Climate change – could my warming cellar warn of a future struggle for survival?

Drying worldThe cellar in my old house has reached a wall temperature of 20 degrees. For the first time in 28 years, it is actually warm. My local climate has changed – does such climate drying warn of future human disaster, or is this too far-fetched?

13/08/2018. The climate change ‘is it?’ or ‘isn’t it?’ discussion has gone on for a long time, but for me the argument was decided last week. My cellar is actually warm!

Is the temperature of my cellar an objective measure of climate warming? No, it is a subjective one. But, based on personal experience and close observation over a long period of time, it is no less valid for that.

Let me put the statement in context. I live in an old house on the outskirts of Brussels. By Belgian standards it is a very old house, first built in 1900. I have lived in it for 28 years, which is a fair stretch of time to get accustomed to an environment.

Brussels’ climate is generally considered European coastal temperate. To you and me that means cool, with a fair amount of rainfall. And in the past we’ve been used to lots of rain, more so even than where I come from in the Thames Valley, which gets its share of precipitation.

Like all old houses in Belgium, this one has its share of problems. Which means, mainly, damp, partly from the rainfall which seems to penetrate whatever coverings the builders put up, but mainly from the ground. Because in this part of Flanders the soil is heavy clay, and due to the age of the building, there is almost certainly no damp-proof course.

When the house was built, what is now the basement was the kitchen, with its own open fire and massive washplace. I imagine a bit of damp in the walls wasn’t a problem when the rain was a constant. Then (before my time) someone decided to extend, and not very well, so that by the time I bought it in 1990 the problems were well-established.

But this is merely back-story. The point is that, no matter what the time of year, winter or the hottest of summers, the cellar is always cool. In past years I have even opened up the doors and windows on the hottest days of the year to let in some summer warmth. This year it has not been necessary. For the first time in 28 years, my 118 year-old cellar is actually warm.

Of course the heating has been off for months. And the living room with its high ceilings has had a comfortable temperature of around 25 degrees (32 degrees outside). But just downstairs, normally a haven of cool in the hottest of summers, it is warm. I measured the average wall temperature one afternoon at 21 – 22 degrees C. Even the coldest wall in the oldest part of the building measured 19.5 degrees.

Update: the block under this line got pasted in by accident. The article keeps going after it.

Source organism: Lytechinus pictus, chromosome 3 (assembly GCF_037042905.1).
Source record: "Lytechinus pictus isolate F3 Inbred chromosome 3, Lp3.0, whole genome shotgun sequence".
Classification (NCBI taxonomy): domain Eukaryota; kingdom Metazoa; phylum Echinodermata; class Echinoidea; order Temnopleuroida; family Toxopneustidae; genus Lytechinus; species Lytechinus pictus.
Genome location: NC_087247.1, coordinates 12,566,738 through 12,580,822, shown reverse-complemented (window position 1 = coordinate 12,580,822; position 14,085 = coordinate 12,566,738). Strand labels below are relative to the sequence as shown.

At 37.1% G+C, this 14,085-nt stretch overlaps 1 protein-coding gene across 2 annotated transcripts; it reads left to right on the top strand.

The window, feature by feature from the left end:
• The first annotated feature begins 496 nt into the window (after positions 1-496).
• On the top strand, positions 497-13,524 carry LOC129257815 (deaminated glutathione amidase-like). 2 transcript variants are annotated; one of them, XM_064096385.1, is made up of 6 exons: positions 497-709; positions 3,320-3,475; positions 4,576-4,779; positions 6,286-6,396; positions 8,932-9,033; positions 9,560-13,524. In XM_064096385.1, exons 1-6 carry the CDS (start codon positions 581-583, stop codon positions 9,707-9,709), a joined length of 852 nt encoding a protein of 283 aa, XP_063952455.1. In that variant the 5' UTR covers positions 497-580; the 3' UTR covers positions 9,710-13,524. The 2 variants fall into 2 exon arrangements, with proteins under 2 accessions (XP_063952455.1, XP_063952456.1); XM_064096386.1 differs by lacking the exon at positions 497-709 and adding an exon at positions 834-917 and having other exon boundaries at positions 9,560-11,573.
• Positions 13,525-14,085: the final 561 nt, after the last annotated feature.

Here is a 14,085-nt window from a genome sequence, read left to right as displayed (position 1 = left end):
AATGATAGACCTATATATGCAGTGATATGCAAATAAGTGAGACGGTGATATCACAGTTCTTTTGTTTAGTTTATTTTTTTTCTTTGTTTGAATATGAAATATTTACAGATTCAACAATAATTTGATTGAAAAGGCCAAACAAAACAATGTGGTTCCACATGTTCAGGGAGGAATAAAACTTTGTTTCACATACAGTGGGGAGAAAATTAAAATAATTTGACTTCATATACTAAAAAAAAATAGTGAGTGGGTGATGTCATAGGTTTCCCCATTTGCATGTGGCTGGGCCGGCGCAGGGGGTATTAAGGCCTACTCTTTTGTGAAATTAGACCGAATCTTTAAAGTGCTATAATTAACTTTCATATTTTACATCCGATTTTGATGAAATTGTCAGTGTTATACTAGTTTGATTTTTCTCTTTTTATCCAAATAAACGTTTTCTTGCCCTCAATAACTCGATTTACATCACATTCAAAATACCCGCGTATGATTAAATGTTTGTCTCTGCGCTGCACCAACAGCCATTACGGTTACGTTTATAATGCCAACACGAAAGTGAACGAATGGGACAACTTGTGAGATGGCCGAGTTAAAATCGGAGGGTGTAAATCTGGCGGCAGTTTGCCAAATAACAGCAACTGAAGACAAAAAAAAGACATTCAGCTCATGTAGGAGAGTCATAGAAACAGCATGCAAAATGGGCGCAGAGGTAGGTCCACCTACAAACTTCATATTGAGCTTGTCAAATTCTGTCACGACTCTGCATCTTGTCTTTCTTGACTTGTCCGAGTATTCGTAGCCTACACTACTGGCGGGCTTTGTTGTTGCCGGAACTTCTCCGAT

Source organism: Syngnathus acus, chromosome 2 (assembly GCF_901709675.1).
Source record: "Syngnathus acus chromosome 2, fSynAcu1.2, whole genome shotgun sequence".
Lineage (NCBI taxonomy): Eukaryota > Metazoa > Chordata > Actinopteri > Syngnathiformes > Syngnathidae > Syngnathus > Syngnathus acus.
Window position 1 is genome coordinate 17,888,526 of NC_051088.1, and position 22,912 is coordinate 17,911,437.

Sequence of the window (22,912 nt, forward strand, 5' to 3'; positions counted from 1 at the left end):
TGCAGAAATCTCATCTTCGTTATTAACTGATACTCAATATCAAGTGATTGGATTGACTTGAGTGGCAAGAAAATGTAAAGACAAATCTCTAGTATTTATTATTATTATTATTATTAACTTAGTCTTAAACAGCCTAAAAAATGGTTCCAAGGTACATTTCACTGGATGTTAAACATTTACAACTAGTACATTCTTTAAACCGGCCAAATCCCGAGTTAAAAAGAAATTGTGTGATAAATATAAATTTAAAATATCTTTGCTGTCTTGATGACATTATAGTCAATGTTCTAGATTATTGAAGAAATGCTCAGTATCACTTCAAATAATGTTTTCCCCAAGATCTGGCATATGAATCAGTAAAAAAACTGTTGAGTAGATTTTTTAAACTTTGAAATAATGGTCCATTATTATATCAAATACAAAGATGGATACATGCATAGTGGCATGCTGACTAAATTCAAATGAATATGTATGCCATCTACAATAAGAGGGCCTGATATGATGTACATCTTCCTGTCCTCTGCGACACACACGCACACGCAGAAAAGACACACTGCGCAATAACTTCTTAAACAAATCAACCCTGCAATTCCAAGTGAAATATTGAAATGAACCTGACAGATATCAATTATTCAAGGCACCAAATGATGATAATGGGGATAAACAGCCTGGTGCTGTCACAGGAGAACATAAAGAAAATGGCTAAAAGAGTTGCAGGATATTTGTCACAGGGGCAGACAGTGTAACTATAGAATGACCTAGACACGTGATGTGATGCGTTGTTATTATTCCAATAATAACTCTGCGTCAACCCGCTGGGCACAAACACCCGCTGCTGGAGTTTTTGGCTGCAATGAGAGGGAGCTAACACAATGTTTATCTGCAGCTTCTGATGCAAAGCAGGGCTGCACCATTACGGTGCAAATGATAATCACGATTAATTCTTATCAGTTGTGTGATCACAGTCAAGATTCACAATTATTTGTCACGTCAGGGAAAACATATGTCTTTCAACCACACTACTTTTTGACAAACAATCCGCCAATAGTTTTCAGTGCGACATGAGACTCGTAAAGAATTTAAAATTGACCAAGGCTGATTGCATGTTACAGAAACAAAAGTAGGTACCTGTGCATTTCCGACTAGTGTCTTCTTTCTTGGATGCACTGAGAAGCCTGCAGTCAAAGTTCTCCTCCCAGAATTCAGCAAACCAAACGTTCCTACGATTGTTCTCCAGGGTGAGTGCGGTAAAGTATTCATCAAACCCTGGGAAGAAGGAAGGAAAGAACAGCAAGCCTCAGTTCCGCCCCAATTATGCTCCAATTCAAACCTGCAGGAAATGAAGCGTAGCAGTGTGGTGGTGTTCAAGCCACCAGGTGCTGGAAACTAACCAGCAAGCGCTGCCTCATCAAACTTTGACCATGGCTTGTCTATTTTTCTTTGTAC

For this house, such temperatures in the cellar are unheard of. Which tells me that the ground itself has given up much of its moisture to the overbearing sun. And since Brussels is built on what was once marshland, where the tendency has always been towards damp and rain, that drying represents significant change.

A drying climate

This change in the local climate has become obvious over the last decade. Less rainfall certainly, and longer, more predictable dry periods. Previously, the weather in any given summer would vary predictably from one day to the next. Sun one day, coolness and rain the next. Now it seems that Brussels’ previous temperate coastal climate is becoming more like that of an inland city.

But where I notice the drying climate most is in my garden, a semi wild little plot bordered on two sides by trees and neighbouring fields. It is, I have often thought, a little bit of paradise on the outskirts of the city. Not for me especially, but for the local wildlife, which includes red squirrels, foxes, bats and the occasional pine marten, as well as the neighbours’ cats (which are remarkably effective at limiting the local rat population).

But it has become drier. The lush undergrowth that threatened in previous years to overwhelm every border now struggles – like everything else in the garden. Lily of the Valley, once endemic, has gone. Nettles rule, but not as strongly as they used to do. And the moss and clover, like the grass, are burned brown.

This little patch of ground is wild because it has seen no chemicals in 25 years; I simply mow in the middle and trim round the edges. It has never needed watering, until now. Past summers saw the greenery thronged with miner bees, butterflies and dragon flies by August. This year, almost none. Even the bush crickets, a numerous and noisy arrival in recent years, are fewer in number.

What if this drying continues?

A drying climate seems at first sight to hold few fears for Brussels. Who does not enjoy a Mediterranean ambiance? Lunch on a city terrace in the Mediterranean-like sun can be enjoyable when you are accustomed to the constancy of grey skies.